A conversation between James Baldwin and Audre Lorde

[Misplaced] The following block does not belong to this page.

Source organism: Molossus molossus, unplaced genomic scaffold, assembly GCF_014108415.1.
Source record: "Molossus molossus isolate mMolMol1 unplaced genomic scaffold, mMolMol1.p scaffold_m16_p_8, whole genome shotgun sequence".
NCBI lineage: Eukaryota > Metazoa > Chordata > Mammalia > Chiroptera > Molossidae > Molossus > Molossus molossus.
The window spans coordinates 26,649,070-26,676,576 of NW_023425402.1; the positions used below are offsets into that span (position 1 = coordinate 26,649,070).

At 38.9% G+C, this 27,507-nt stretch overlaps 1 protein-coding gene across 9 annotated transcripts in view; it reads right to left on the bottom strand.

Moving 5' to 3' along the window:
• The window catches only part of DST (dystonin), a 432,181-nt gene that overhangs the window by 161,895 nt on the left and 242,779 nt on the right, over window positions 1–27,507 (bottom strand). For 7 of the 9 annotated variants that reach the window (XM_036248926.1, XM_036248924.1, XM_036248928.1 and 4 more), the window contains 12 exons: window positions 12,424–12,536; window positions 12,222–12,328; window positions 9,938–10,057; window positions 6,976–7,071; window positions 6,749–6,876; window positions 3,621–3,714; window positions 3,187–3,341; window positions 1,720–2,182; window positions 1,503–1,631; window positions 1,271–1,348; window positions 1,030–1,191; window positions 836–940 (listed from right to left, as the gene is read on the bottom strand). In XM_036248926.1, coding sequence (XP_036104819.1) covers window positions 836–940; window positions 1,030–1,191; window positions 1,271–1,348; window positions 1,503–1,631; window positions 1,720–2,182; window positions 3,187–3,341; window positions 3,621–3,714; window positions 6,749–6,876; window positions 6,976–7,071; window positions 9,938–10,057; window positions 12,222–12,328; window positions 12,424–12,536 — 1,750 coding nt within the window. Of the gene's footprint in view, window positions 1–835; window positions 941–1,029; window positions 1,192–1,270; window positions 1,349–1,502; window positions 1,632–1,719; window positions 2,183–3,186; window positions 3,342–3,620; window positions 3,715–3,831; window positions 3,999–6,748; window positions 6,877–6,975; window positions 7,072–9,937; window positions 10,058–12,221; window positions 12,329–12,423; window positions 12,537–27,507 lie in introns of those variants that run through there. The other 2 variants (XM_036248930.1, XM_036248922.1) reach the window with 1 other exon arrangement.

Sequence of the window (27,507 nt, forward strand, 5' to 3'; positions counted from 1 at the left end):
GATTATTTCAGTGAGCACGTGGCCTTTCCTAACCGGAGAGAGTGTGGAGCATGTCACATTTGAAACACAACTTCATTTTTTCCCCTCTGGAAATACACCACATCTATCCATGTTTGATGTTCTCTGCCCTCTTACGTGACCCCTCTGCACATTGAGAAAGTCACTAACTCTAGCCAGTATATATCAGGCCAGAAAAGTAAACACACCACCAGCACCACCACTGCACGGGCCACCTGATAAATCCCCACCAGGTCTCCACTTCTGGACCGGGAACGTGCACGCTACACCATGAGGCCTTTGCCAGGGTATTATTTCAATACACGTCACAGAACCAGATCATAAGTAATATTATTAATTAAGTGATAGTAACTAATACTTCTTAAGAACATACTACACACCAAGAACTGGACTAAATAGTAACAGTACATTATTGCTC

Baldwin and Lorde’s perception of what it means to be black in America is clearly distinguished by gender. Baldwin initially argues that the American Dream is desirable by all black people. However, it is an experience that they cannot attain due to their blackness. Lorde argues that this is not the case for her and she knew that the American Dream was something that she had no interest in because the American Dream did not include her. I agree with Lorde on this part because the American Dream is not an idea that was created for the oppressed. Most notably, Lorde touches on how black men and women destroy each other due to that oppression. She states, “Differences and sameness. But in a crunch, when all our asses are in the sling, it looks like it is easier to deal with the sameness. When we deal with sameness only, we develop weapons that we use against each other when the differences become apparent. And we wipe each other out – Black men and women can wipe each other out — far more effectively than outsiders do.” I find this statement to hold a lot of truth today. In my experience, I have found that there is a lack of desirability of black women in the eyes of black men. Black men find proximity to whiteness by partnering with white women as more desirable and this is also pushed through the media. How black women are treated by black men significantly impacts how black people are viewed by society. If they are not taking care of each other then the rest of the world will treat them poorly as well. Baldwin states, “In both cases, it is assumed that it is safer to be white than to be Black. And it’s assumed that it is safer to be a man than to be a woman. These are both masculine assumptions. But those are the assumptions that we’re trying to overcome or to confront…” Baldwin is trying to argue that gender inequality shouldn’t factor into overcoming racism. However, Lorde’s argument against this mindset is so important because gender does matter. She states, “And the fury that is engendered in the denial of that vulnerability – we have to break through it because there are children growing up believe that it is legitimate to shed female blood, right?” I have to break through it because those boys really think that the sign of their masculinity is impregnating a sixth grader. I have to break through it because of that little sixth-grade girl who believes that the only thing in life she has is what lies between her legs…” This conversation highlights the differences in the ways black boys and girls are raised. Black girls are taught to be modest and close their legs so that black boys do not see them as a target. However, as Lorde states to Baldwin perfectly, “But what we do have is a real disagreement about your responsibility not just to me but to my son and to our boys. Your responsibility to him is to get across to him in a way that I will never be able to because he did not come out of my body and has another relationship to me. Your relationship to him as his father is to tell him I’m not a fit target for his fury.” Lorde’s understanding that issues of race must be examined from a standpoint that includes gender and sexuality is imperative and her explanation to Baldwin reveals that understanding what it means to be black in America cannot be understood by only male perspective, because the male lens often leaves out the nuances of the female experience, no matter how much they understand about race.